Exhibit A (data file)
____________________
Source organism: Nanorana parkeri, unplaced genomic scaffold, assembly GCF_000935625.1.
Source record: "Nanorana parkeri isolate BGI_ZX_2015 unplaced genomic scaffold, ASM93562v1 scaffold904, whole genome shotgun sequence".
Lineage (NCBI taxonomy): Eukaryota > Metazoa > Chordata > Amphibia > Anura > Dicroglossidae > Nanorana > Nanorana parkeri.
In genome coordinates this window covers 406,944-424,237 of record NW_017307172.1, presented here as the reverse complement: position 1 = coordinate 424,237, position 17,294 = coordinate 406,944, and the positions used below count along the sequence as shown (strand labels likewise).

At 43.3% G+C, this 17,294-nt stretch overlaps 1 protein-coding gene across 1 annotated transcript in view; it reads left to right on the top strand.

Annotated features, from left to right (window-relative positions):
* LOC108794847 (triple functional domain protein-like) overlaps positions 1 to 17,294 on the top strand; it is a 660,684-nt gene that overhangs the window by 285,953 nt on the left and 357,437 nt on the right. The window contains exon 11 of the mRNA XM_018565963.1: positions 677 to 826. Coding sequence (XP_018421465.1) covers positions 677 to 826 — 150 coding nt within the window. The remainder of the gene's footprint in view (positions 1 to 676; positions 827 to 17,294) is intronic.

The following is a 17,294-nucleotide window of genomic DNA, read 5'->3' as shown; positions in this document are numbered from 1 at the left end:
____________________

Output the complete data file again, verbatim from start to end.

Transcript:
Source organism: Nanorana parkeri, unplaced genomic scaffold, assembly GCF_000935625.1.
Source record: "Nanorana parkeri isolate BGI_ZX_2015 unplaced genomic scaffold, ASM93562v1 scaffold904, whole genome shotgun sequence".
Lineage (NCBI taxonomy): Eukaryota > Metazoa > Chordata > Amphibia > Anura > Dicroglossidae > Nanorana > Nanorana parkeri.
In genome coordinates this window covers 406,944-424,237 of record NW_017307172.1, presented here as the reverse complement: position 1 = coordinate 424,237, position 17,294 = coordinate 406,944, and the positions used below count along the sequence as shown (strand labels likewise).

At 43.3% G+C, this 17,294-nt stretch overlaps 1 protein-coding gene across 1 annotated transcript in view; it reads left to right on the top strand.

Annotated features, from left to right (window-relative positions):
* LOC108794847 (triple functional domain protein-like) overlaps positions 1 to 17,294 on the top strand; it is a 660,684-nt gene that overhangs the window by 285,953 nt on the left and 357,437 nt on the right. The window contains exon 11 of the mRNA XM_018565963.1: positions 677 to 826. Coding sequence (XP_018421465.1) covers positions 677 to 826 — 150 coding nt within the window. The remainder of the gene's footprint in view (positions 1 to 676; positions 827 to 17,294) is intronic.

The following is a 17,294-nucleotide window of genomic DNA, read 5'->3' as shown; positions in this document are numbered from 1 at the left end: